Georgia reports jump in COVID-19 hospitalizations after the holidays

A new variant is reported to be spreading rapidly, but not causing any more severe illness.

The number of new COVID-19 hospitalizations in Georgia is surging after the holidays, reaching levels not seen in nearly a year. The state also recorded the highest percentage jump in hospitalizations in the nation.

Georgia reported a 73% increase in new COVID hospitalizations for the week ending Dec. 30 — a far higher jump than the 20% increase nationally for the same week. Georgia’s hospitalizations rose from 538 the previous week to 933, according to the latest data from the Centers for Disease Control and Prevention, and more than half those hospitalized were 60 or older.

So far, this latest COVID rise seems less deadly than last year’s and much less than the spike in early 2022 when the omicron variant first appeared.

At the same time, other nasty bugs are circulating. Flu cases are widespread and soaring around the state.

“We are certainly seeing a spike in our numbers,” said Dr. Marybeth Sexton, an epidemiologist at Emory Clinic about the rise in both flu and COVID cases. “We just need to see what happens, whether this calms down as we get farther from the travel people did over the past couple of weeks. Whether we are at a peak or whether we are going to see this perpetuated, I think this will depend on the safety precautions people take.”

Older adults and those with weakened immune systems are the most vulnerable to severe illness and complications from COVID. In Georgia, 70% of new COVID hospitalizations during the week that ended Dec. 30 were in those 60 and older.

The COVID virus is constantly changing and a new variant has been spreading rapidly around the nation. The variant, known as JN.1, is a descendent of omicron. It now represents 62% of COVID cases in the U.S. according to the most recent surveillance from the CDC. It makes up about the same share in the eight-state Southeastern region that includes Georgia.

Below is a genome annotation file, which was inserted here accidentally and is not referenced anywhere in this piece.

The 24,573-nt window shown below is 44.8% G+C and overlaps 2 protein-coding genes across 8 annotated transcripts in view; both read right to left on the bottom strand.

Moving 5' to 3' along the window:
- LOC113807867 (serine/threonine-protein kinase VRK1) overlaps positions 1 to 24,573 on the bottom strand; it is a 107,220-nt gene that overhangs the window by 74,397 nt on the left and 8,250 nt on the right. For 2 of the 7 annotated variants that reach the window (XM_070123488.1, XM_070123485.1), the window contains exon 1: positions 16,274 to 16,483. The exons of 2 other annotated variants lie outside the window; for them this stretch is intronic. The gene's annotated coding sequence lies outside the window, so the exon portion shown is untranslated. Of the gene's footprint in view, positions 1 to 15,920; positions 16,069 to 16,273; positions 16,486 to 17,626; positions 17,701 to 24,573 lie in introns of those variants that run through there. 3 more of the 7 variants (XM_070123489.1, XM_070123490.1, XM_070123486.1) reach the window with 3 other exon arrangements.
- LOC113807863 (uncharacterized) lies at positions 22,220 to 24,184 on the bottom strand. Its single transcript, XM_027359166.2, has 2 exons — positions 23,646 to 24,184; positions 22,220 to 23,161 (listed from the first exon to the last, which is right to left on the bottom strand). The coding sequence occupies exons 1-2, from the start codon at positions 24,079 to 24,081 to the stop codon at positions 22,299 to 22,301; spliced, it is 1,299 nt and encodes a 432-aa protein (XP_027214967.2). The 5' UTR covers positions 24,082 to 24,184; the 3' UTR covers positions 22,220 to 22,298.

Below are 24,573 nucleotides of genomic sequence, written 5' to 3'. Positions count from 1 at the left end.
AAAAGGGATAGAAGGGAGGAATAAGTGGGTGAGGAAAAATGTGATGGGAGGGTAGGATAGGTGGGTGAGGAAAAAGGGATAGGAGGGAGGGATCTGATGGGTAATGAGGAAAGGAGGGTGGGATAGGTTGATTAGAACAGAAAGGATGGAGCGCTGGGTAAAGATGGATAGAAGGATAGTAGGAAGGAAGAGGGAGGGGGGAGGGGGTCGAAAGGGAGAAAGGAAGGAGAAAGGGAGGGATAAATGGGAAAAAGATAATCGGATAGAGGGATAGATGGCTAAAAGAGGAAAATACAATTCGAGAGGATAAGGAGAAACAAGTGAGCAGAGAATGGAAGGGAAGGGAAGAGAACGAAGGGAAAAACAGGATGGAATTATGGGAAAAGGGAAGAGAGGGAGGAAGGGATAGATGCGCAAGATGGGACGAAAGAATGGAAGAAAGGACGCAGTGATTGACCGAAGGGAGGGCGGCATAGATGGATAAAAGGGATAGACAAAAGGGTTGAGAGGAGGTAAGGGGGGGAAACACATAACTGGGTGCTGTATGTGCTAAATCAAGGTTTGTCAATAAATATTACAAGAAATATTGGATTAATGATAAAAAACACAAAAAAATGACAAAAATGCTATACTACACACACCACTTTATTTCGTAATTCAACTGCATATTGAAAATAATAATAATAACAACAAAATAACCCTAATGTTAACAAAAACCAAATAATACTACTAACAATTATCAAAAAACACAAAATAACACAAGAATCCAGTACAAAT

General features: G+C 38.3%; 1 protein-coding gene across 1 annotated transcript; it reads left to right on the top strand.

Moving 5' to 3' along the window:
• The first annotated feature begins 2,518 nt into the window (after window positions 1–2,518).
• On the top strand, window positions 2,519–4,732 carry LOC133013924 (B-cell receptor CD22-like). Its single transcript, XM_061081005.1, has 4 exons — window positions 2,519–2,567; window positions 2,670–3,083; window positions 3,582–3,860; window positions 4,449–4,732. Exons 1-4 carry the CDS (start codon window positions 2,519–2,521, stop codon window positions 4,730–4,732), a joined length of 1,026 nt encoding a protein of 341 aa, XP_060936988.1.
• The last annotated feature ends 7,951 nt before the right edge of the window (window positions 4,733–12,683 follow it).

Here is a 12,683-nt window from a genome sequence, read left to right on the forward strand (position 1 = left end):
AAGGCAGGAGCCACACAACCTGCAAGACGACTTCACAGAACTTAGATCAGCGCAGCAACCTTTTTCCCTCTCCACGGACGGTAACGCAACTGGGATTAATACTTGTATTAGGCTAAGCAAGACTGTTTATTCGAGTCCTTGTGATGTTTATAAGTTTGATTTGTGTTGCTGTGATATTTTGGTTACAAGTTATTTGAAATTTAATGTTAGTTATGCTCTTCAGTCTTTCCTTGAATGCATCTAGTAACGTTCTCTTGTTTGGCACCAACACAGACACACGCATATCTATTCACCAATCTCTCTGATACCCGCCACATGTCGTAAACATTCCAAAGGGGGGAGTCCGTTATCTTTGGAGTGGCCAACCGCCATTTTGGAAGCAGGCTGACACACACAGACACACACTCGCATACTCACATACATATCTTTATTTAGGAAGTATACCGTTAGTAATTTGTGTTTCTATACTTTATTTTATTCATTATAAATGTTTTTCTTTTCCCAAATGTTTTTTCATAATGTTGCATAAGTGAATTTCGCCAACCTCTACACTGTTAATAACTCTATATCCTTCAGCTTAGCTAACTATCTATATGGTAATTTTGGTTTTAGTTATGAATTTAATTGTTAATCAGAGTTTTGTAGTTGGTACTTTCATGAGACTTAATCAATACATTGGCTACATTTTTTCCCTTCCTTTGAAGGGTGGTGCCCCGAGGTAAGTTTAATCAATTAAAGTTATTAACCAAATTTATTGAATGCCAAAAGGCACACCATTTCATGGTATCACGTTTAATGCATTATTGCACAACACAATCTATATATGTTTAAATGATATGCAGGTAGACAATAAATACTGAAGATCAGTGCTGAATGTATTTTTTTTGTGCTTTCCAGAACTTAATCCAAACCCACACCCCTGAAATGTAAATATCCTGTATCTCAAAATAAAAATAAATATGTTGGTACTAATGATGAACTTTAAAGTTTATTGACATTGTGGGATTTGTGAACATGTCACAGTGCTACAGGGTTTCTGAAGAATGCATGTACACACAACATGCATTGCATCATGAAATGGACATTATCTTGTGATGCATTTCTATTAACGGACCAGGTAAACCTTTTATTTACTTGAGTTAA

According to the CDC. the continued growth of JN.1 suggests the variant is either more transmissible or better at evading our immune systems. However, there is no evidence JN.1 causes more severe illness. Early lab data indicates that the updated vaccines are still effective against it and continuing to provide protection against severe illnesses. The CDC also said they expect the antiviral Paxlovid to continue to be effective against this variant.

Compared to the first two winters of the pandemic, the state and nation are in a much better place. Fewer people are dying or becoming seriously ill because vaccines and prior infections have bolstered immunity and reduced the severity of illnesses. At least 96% of adults in the U.S. have either been infected by COVID, providing natural immunity, or have been vaccinated. Many fall into both categories.

Omicron variants also don’t seem to invade the lungs as much as other coronavirus variants.

Among his patients, Dr. Andrew Reisman, a Gainesville doctor and former president of the Medical Association of Georgia, sees far fewer patients seriously sick compared to the earlier days of the pandemic. In a text, he told The Atlanta Journal-Constitution that encouraging early testing and access to medications to help treat COVID is going a long way in helping his patients “tolerate it better.”

But COVID remains a threat, especially for those who are older and immunocompromised. Immunity wanes over time. Anyone infected can suffer from long COVID, with sometimes debilitating symptoms that linger for weeks, months or even longer.

The latest preliminary data on weekly COVID deaths in Georgia show 12 COVID deaths for the week ending Dec. 30. Data from early December, which is considered more reliable, shows around 20 COVID deaths a week in Georgia.

Physicians continue to urge everyone, including those not at high risk of severe illness, to get vaccines against COVID and the flu, and to stay home if they become ill.

Sexton said it is “certainly reasonable” for anyone to consider wearing a mask in public during this wave of illness, and she would “strongly recommend” masking for those who are high risk, or have someone in their household who is.